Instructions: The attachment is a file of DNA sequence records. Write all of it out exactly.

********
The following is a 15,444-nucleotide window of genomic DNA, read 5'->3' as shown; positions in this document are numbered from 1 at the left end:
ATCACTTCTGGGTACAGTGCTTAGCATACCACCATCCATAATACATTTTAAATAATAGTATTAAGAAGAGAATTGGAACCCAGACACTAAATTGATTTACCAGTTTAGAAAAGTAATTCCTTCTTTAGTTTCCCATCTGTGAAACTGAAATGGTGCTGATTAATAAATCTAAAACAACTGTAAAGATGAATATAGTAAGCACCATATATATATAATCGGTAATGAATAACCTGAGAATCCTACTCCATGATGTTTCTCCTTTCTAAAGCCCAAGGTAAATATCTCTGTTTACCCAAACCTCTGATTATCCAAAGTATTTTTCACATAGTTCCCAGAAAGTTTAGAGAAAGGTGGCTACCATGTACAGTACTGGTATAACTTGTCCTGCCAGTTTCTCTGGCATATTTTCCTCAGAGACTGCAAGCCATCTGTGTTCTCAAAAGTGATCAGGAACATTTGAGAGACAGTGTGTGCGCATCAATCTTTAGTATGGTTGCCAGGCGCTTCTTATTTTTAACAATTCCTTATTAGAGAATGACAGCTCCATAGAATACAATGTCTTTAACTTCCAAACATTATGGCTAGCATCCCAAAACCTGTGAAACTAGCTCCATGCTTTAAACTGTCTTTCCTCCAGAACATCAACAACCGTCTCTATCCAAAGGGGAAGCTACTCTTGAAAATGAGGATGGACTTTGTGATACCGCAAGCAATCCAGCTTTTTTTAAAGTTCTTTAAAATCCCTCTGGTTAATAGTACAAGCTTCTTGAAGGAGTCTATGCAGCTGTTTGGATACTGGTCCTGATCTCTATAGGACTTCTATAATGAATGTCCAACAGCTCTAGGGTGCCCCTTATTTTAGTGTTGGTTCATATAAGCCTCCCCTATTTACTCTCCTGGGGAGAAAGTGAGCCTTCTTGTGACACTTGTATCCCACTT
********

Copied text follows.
The following is a 15,444-nucleotide window of genomic DNA, read 5'->3' as shown; positions in this document are numbered from 1 at the left end:
ATCACTTCTGGGTACAGTGCTTAGCATACCACCATCCATAATACATTTTAAATAATAGTATTAAGAAGAGAATTGGAACCCAGACACTAAATTGATTTACCAGTTTAGAAAAGTAATTCCTTCTTTAGTTTCCCATCTGTGAAACTGAAATGGTGCTGATTAATAAATCTAAAACAACTGTAAAGATGAATATAGTAAGCACCATATATATATAATCGGTAATGAATAACCTGAGAATCCTACTCCATGATGTTTCTCCTTTCTAAAGCCCAAGGTAAATATCTCTGTTTACCCAAACCTCTGATTATCCAAAGTATTTTTCACATAGTTCCCAGAAAGTTTAGAGAAAGGTGGCTACCATGTACAGTACTGGTATAACTTGTCCTGCCAGTTTCTCTGGCATATTTTCCTCAGAGACTGCAAGCCATCTGTGTTCTCAAAAGTGATCAGGAACATTTGAGAGACAGTGTGTGCGCATCAATCTTTAGTATGGTTGCCAGGCGCTTCTTATTTTTAACAATTCCTTATTAGAGAATGACAGCTCCATAGAATACAATGTCTTTAACTTCCAAACATTATGGCTAGCATCCCAAAACCTGTGAAACTAGCTCCATGCTTTAAACTGTCTTTCCTCCAGAACATCAACAACCGTCTCTATCCAAAGGGGAAGCTACTCTTGAAAATGAGGATGGACTTTGTGATACCGCAAGCAATCCAGCTTTTTTTAAAGTTCTTTAAAATCCCTCTGGTTAATAGTACAAGCTTCTTGAAGGAGTCTATGCAGCTGTTTGGATACTGGTCCTGATCTCTATAGGACTTCTATAATGAATGTCCAACAGCTCTAGGGTGCCCCTTATTTTAGTGTTGGTTCATATAAGCCTCCCCTATTTACTCTCCTGGGGAGAAAGTGAGCCTTCTTGTGACACTTGTATCCCACTT